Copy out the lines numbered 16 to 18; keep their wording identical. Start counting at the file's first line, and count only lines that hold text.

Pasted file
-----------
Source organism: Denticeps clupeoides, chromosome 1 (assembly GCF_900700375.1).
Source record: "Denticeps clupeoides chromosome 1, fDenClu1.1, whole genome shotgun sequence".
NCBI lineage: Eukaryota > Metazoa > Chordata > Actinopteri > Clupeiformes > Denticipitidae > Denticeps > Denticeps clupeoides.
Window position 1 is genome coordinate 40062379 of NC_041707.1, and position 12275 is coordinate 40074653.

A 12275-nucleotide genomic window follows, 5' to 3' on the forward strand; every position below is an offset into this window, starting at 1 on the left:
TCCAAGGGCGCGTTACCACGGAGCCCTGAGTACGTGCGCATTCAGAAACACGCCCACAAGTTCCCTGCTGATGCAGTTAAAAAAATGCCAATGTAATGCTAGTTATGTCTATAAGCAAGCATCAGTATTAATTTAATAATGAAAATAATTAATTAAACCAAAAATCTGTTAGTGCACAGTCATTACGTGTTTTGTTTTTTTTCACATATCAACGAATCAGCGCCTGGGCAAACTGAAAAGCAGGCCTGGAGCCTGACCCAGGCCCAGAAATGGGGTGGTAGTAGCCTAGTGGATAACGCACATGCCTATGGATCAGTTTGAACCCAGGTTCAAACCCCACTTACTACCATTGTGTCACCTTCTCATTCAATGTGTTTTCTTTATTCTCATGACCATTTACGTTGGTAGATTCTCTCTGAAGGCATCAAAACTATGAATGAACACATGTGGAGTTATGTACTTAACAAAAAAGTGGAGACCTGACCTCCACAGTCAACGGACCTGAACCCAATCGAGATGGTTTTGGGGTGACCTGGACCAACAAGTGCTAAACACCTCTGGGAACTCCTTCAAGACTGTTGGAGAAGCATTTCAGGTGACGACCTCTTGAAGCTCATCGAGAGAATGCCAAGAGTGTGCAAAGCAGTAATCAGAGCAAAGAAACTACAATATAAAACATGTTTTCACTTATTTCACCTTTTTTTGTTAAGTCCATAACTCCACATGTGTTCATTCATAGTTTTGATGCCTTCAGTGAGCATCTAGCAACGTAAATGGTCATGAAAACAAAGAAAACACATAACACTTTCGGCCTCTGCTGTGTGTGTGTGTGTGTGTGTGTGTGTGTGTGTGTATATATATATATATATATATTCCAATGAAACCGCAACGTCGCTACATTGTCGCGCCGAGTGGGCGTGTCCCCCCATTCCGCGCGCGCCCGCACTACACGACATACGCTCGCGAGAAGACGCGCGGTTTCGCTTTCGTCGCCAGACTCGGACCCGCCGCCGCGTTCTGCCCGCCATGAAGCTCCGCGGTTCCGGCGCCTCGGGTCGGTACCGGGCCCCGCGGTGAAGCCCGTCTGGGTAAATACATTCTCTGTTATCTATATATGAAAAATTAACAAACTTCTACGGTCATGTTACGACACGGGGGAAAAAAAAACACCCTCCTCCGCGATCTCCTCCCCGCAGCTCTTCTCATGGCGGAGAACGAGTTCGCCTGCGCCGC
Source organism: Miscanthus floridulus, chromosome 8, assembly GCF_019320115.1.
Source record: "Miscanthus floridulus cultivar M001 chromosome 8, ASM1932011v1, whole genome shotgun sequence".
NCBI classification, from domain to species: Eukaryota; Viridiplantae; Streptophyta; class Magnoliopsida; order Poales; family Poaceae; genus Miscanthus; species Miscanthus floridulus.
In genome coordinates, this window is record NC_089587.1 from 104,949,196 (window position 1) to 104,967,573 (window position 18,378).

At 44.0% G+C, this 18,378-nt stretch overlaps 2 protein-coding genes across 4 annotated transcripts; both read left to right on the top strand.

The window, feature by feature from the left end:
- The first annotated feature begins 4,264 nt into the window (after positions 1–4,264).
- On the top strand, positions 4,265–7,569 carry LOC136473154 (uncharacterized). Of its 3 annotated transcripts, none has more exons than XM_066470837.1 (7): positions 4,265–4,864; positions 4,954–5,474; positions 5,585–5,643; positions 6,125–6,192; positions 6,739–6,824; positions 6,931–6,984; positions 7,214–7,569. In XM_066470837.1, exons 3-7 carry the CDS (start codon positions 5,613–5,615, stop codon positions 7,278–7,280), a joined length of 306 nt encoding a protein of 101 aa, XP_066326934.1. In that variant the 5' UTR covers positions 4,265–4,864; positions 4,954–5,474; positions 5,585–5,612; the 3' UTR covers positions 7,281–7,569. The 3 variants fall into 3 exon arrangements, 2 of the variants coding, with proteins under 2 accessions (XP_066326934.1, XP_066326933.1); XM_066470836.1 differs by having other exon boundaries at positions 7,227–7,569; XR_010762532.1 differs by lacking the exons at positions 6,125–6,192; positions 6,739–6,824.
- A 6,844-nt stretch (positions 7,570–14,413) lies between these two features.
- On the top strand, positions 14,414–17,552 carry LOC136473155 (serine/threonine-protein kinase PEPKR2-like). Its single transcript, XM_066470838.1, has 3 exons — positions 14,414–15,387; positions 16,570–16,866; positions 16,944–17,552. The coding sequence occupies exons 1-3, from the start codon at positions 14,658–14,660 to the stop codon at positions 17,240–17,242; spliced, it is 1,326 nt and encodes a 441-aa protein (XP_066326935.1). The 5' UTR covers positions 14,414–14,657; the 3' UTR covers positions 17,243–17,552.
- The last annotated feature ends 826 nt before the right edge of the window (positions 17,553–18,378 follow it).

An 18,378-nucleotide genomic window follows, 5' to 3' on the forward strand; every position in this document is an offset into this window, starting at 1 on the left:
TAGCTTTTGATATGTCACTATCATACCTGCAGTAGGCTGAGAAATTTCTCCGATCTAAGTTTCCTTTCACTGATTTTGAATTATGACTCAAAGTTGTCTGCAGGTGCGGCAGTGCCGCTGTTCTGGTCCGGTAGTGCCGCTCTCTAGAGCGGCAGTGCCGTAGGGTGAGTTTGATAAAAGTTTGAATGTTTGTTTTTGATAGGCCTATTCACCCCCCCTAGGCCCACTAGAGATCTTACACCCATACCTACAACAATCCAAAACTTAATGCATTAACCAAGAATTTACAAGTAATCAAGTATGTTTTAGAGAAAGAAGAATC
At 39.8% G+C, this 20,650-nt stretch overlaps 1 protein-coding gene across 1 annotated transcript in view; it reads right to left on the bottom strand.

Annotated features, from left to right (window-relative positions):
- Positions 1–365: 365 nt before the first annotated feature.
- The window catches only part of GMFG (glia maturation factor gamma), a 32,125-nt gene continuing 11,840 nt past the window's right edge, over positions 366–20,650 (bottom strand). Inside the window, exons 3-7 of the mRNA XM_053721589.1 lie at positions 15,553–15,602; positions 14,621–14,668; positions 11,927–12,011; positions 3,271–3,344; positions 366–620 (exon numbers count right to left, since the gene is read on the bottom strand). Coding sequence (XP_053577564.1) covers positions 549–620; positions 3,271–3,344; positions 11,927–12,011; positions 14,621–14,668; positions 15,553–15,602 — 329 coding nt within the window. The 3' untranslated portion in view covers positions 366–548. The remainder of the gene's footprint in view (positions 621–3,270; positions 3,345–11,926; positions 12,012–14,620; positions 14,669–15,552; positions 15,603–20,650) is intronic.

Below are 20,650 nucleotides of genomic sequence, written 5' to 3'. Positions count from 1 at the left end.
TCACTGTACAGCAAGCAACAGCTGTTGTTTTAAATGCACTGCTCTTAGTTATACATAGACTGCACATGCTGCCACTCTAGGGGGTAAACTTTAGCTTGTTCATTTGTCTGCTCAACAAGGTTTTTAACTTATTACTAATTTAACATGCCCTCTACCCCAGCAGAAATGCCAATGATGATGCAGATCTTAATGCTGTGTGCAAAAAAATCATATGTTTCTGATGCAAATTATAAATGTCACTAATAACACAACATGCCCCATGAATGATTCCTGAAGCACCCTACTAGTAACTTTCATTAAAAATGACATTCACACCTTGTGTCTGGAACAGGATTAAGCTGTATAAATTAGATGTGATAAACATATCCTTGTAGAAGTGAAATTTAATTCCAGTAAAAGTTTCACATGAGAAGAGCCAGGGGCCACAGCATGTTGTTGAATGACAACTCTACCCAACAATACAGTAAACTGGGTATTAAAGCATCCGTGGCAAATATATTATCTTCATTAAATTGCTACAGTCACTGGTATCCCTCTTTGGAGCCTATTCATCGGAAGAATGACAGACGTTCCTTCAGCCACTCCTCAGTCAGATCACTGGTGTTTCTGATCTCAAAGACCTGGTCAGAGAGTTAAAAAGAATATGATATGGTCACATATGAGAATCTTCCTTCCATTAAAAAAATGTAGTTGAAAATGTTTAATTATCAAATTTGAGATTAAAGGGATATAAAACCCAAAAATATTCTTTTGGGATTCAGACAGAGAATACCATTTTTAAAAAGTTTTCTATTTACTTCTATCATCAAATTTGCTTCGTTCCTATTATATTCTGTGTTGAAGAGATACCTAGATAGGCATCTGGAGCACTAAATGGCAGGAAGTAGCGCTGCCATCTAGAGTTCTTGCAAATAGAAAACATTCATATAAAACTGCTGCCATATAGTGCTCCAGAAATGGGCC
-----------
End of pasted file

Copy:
- On the top strand, positions 14,414–17,552 carry LOC136473155 (serine/threonine-protein kinase PEPKR2-like). Its single transcript, XM_066470838.1, has 3 exons — positions 14,414–15,387; positions 16,570–16,866; positions 16,944–17,552. The coding sequence occupies exons 1-3, from the start codon at positions 14,658–14,660 to the stop codon at positions 17,240–17,242; spliced, it is 1,326 nt and encodes a 441-aa protein (XP_066326935.1). The 5' UTR covers positions 14,414–14,657; the 3' UTR covers positions 17,243–17,552.
- The last annotated feature ends 826 nt before the right edge of the window (positions 17,553–18,378 follow it).

An 18,378-nucleotide genomic window follows, 5' to 3' on the forward strand; every position in this document is an offset into this window, starting at 1 on the left: